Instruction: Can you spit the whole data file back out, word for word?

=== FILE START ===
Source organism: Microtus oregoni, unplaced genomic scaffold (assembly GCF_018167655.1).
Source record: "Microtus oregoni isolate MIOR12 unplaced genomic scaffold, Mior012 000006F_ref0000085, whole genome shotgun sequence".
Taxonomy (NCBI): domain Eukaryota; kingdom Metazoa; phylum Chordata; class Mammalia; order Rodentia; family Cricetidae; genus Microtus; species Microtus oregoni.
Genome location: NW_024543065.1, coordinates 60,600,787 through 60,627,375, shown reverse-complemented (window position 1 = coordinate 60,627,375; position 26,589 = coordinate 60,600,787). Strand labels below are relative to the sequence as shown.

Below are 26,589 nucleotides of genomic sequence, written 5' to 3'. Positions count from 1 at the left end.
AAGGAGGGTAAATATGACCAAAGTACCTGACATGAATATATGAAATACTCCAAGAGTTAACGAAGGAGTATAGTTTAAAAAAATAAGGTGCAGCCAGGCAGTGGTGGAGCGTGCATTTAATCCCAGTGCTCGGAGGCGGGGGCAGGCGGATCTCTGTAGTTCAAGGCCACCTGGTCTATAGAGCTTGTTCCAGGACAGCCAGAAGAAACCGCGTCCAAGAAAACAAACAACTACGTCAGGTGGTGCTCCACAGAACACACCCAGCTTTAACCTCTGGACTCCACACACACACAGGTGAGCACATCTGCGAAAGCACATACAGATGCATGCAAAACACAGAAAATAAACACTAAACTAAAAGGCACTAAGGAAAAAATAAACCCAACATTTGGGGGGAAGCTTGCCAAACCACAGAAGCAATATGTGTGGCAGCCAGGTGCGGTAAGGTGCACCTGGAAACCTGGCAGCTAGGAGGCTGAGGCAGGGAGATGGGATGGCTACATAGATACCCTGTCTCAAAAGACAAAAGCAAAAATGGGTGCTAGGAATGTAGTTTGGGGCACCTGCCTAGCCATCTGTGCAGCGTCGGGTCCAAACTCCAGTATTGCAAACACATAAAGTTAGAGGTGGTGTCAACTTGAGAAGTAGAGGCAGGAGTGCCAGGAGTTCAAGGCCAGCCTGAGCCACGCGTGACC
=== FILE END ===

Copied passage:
Source organism: Microtus oregoni, unplaced genomic scaffold (assembly GCF_018167655.1).
Source record: "Microtus oregoni isolate MIOR12 unplaced genomic scaffold, Mior012 000006F_ref0000085, whole genome shotgun sequence".
Taxonomy (NCBI): domain Eukaryota; kingdom Metazoa; phylum Chordata; class Mammalia; order Rodentia; family Cricetidae; genus Microtus; species Microtus oregoni.
Genome location: NW_024543065.1, coordinates 60,600,787 through 60,627,375, shown reverse-complemented (window position 1 = coordinate 60,627,375; position 26,589 = coordinate 60,600,787). Strand labels below are relative to the sequence as shown.

Below are 26,589 nucleotides of genomic sequence, written 5' to 3'. Positions count from 1 at the left end.
AAGGAGGGTAAATATGACCAAAGTACCTGACATGAATATATGAAATACTCCAAGAGTTAACGAAGGAGTATAGTTTAAAAAAATAAGGTGCAGCCAGGCAGTGGTGGAGCGTGCATTTAATCCCAGTGCTCGGAGGCGGGGGCAGGCGGATCTCTGTAGTTCAAGGCCACCTGGTCTATAGAGCTTGTTCCAGGACAGCCAGAAGAAACCGCGTCCAAGAAAACAAACAACTACGTCAGGTGGTGCTCCACAGAACACACCCAGCTTTAACCTCTGGACTCCACACACACACAGGTGAGCACATCTGCGAAAGCACATACAGATGCATGCAAAACACAGAAAATAAACACTAAACTAAAAGGCACTAAGGAAAAAATAAACCCAACATTTGGGGGGAAGCTTGCCAAACCACAGAAGCAATATGTGTGGCAGCCAGGTGCGGTAAGGTGCACCTGGAAACCTGGCAGCTAGGAGGCTGAGGCAGGGAGATGGGATGGCTACATAGATACCCTGTCTCAAAAGACAAAAGCAAAAATGGGTGCTAGGAATGTAGTTTGGGGCACCTGCCTAGCCATCTGTGCAGCGTCGGGTCCAAACTCCAGTATTGCAAACACATAAAGTTAGAGGTGGTGTCAACTTGAGAAGTAGAGGCAGGAGTGCCAGGAGTTCAAGGCCAGCCTGAGCCACGCGTGACC